Portraits of Viennese Society Women
“I have never painted a self-portrait. I am less interested in myself as a subject for a painting than I am in other people, above all women.” Gustav Klimt
Despite the controversy surrounding the faculty paintings and the rupture between Klimt and the institutional world, the Viennese bourgeoisie still show a compelling interest in his art. This clientele holds up the Secession: they live in the distinctive hotels built by Josef Hoffmann, they decorate, dress and accessorise in the products created by the Wiener Werkstätte. Sonja Knips, Serena Lederer, Eugenie Primavesi, Adele Bloch-Bauer, Margaret Stonborough-Wittgenstein... All Viennese society women whom Klimt paints in portrait. By way of their commissions and patronage, these women and their husbands contribute significantly to Klimt's career, assuring his fame and financial security.
The evolution of the portraits of society women is interesting because it reveals his changes in style, adaptation and new influences.
The first portrait Klimt is commissioned to paint is the Portrait of Sonja Knips in 1897. This is an important step, marking the start of an evolution. It is the first time Klimt opts for the square format that will become his trademark. His style is still influenced by symbolism and Klimt fills every space on the canvas. Blank space is transformed into a surface of colour, embellishment and gold. While Sonja may be dressed very classically, the women in the portraits after this are liberated from the heavy traditional dresses and restricting corsets that are appropriate attire for high society at the time. Instead, Klimt paints these women in long dresses of Byzantine influence. The new style of dress is not imagined. The women really wear it. It is dressmaker, Emilie Flöge, Klimt’s closest friend, who develops this new fashion. Incidentally, Klimt paints the Portrait of Emilie Flöge (1902), in which the subject wears one of her own creations. In this large rectangular canvas, a format used by Klimt predominantly for portraits, Emilie is not presented as a seductress but, rather, a confident entrepreneurial figure.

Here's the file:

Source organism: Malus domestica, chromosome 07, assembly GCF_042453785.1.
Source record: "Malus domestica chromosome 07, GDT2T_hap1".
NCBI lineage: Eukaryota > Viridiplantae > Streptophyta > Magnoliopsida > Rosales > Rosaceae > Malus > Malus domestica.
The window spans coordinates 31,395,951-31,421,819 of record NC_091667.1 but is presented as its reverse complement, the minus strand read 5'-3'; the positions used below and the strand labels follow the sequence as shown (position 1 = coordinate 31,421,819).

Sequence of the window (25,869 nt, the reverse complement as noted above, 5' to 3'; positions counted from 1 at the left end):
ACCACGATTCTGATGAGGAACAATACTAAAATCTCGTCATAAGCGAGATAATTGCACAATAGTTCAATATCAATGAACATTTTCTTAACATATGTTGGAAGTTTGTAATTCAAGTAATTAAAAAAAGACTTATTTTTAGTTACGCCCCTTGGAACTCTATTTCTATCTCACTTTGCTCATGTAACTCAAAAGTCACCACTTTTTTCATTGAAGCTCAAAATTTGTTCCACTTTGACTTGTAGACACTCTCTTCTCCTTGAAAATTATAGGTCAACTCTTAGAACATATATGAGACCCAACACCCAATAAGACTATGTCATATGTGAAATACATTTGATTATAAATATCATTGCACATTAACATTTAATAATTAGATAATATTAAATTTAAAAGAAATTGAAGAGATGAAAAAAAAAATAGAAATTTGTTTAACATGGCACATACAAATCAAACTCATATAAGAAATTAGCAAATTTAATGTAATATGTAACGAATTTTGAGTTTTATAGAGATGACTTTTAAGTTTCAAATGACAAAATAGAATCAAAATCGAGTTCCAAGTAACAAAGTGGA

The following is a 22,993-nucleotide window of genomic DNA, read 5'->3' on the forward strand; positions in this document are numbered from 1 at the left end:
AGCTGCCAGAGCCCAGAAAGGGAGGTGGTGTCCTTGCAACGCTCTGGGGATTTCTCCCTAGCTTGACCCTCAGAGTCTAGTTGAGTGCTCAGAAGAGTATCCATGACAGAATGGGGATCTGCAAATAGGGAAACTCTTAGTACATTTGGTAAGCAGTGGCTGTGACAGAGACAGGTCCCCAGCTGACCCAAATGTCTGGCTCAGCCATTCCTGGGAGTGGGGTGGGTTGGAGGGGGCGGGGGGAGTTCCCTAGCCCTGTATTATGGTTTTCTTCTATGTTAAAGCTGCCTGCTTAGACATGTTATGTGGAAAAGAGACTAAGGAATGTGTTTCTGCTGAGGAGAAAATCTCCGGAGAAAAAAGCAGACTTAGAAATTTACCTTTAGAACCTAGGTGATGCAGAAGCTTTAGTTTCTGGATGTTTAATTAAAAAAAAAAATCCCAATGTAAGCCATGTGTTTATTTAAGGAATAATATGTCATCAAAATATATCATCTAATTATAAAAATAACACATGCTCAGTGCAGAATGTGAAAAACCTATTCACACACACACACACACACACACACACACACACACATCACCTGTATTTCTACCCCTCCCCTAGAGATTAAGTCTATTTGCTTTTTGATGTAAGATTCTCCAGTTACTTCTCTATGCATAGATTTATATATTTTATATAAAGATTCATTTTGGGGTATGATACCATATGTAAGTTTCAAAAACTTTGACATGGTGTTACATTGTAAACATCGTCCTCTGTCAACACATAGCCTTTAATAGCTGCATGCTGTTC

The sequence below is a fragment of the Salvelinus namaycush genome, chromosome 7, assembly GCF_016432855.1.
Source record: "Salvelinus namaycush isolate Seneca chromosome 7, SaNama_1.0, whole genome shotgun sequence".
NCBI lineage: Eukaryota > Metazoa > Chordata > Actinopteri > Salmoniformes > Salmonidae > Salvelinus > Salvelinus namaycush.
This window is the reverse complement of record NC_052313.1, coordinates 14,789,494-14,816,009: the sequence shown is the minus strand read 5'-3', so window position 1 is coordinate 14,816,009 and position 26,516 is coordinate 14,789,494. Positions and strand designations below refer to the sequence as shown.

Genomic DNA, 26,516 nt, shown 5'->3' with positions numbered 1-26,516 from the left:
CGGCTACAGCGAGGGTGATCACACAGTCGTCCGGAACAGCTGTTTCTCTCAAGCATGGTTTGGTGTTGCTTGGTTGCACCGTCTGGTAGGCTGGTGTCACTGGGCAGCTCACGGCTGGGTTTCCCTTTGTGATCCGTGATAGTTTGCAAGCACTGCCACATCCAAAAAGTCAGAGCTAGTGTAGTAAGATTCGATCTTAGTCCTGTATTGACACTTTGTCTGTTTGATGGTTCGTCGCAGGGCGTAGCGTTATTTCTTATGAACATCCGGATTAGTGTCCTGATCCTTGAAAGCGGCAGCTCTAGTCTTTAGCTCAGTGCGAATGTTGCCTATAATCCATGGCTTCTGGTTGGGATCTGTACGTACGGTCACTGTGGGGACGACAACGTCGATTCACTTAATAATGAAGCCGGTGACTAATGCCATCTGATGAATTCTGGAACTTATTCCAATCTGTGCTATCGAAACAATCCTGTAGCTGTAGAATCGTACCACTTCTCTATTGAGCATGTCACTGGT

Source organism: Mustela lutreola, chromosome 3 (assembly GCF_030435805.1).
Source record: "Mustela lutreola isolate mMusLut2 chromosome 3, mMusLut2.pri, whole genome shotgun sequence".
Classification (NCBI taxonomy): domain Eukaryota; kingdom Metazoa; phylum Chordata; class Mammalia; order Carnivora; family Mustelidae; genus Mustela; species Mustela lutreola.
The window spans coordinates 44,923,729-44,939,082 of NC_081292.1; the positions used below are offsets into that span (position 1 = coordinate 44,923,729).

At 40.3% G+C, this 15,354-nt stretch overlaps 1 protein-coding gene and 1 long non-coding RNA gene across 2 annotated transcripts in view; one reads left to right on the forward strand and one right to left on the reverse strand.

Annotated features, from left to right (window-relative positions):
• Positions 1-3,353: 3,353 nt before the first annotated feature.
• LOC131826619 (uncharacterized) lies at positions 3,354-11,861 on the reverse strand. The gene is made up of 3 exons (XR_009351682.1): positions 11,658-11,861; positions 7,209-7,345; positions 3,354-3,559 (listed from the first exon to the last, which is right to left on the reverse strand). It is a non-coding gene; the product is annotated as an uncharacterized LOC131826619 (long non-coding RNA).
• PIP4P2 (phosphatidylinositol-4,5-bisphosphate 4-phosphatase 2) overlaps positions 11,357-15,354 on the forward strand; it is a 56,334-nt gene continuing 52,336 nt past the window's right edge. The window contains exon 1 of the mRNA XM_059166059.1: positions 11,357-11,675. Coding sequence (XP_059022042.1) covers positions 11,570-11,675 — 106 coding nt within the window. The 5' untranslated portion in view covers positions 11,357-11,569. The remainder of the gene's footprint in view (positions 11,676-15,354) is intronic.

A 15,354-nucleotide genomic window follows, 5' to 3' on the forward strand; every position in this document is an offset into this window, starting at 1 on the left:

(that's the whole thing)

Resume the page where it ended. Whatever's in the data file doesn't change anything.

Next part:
His penchant for embellishment culminates in the Portrait of Adele Bloch-Bauer I (1907), the Golden Phase masterpiece, in which Adele’s pale face and dark hair stand out against a gold background rich in exquisite, decorative motifs and enigmatic symbolism. With this work, Klimt flirts with Abstraction. Adele almost disappears in the gold surface. But Klimt realises at this point his desire to return to a freer, less restricted representation of his models. Influenced by Fauvism, he gradually abandons the use of gold, dressing his models in colorful patterns and placing them in an equally color rich setting. A prime example of this evolution is the Portrait of Adele Bloch-Bauer II (1912), a stark contrast to the gold version in 1907. Additionally, the model’s personality shines through more assuredly in his later portraits like Lady with Hat and Feather Boa (1909) and Mäda Primavesi (1912).